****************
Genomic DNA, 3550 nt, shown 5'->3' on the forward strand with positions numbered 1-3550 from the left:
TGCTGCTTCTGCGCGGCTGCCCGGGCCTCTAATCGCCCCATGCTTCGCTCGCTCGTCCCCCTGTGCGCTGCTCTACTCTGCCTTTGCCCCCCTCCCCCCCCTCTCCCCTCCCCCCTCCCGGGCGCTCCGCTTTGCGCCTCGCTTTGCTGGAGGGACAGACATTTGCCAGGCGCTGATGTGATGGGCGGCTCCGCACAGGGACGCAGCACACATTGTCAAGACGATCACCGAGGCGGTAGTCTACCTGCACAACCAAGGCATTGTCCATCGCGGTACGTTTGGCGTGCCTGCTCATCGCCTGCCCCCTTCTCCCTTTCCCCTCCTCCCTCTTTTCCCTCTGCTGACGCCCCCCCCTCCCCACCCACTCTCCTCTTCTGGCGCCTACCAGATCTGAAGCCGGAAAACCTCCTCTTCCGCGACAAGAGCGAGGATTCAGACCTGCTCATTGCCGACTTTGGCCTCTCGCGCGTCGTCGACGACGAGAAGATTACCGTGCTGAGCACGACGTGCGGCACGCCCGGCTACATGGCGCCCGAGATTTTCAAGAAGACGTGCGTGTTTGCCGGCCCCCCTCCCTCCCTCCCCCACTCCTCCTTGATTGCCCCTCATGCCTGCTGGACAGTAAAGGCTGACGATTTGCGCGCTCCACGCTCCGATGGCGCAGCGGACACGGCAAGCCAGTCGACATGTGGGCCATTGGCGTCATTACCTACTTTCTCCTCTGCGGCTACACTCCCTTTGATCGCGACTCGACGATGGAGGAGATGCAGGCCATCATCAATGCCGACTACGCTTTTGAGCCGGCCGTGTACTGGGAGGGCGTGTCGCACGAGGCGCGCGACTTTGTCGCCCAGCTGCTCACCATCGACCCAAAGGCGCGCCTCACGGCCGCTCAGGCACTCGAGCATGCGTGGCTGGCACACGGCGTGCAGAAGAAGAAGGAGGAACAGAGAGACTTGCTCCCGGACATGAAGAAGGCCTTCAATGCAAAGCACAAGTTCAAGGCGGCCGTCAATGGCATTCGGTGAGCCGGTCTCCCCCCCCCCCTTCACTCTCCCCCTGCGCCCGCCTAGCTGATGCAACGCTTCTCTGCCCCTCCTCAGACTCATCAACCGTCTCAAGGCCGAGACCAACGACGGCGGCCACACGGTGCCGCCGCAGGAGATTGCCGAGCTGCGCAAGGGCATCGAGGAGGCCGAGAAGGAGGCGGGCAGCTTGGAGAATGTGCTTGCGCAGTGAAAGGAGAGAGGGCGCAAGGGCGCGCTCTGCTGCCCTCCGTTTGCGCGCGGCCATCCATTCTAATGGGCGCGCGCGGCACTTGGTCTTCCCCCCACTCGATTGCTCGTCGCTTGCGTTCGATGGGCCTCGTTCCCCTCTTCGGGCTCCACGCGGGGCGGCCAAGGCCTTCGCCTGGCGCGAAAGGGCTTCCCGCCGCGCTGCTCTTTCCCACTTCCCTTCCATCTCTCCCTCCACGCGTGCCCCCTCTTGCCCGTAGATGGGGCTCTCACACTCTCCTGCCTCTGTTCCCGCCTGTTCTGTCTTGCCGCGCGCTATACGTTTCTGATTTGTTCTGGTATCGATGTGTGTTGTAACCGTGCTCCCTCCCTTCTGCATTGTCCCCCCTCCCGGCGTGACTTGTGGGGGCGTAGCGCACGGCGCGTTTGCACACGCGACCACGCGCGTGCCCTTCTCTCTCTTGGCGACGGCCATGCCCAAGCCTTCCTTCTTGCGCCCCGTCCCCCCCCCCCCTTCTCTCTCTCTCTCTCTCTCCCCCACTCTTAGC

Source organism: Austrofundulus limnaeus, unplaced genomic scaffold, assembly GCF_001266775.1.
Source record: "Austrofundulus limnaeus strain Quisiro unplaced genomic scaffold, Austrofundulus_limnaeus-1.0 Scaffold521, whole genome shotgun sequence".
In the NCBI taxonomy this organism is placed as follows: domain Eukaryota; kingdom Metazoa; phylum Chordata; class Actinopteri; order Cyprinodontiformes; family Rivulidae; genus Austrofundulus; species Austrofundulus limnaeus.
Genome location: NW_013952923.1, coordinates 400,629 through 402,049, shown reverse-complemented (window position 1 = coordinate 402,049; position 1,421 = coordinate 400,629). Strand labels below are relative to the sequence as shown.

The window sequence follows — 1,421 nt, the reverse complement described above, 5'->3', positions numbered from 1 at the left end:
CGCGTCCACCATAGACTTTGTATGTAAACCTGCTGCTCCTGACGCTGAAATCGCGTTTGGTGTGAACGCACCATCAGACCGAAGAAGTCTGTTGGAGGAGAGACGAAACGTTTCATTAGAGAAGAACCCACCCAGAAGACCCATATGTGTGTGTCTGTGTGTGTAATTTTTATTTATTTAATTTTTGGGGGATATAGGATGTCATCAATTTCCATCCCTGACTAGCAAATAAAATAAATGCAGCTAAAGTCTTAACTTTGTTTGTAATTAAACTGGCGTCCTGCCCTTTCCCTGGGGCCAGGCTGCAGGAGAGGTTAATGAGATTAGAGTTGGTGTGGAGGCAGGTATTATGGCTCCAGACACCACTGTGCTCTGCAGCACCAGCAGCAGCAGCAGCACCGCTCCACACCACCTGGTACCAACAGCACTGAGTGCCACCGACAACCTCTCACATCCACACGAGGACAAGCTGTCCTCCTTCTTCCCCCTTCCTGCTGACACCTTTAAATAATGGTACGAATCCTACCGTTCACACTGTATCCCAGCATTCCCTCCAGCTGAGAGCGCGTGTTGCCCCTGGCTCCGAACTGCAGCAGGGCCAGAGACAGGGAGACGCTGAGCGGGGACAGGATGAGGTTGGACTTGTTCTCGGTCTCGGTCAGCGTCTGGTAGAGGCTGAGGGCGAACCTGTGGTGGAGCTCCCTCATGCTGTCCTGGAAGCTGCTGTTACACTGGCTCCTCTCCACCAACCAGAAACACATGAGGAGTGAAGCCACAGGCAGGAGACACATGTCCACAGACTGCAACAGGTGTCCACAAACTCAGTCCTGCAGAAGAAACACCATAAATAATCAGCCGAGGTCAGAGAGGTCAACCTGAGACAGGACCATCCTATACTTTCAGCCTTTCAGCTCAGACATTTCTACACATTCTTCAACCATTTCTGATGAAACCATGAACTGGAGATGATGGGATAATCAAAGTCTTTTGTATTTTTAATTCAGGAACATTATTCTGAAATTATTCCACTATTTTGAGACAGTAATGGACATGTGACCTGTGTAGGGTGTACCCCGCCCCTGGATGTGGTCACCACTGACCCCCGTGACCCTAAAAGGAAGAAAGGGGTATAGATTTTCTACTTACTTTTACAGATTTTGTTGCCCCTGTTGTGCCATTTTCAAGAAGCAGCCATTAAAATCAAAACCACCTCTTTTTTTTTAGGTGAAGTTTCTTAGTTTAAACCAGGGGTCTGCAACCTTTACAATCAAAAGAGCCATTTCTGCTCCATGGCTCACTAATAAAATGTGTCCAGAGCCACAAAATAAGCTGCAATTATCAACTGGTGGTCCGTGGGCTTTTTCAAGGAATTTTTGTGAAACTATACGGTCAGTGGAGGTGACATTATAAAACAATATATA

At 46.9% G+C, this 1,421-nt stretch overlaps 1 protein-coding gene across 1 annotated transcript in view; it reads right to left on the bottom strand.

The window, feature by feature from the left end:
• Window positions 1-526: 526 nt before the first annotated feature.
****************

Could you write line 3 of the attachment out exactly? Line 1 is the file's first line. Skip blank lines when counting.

Source organism: Austrofundulus limnaeus, unplaced genomic scaffold, assembly GCF_001266775.1.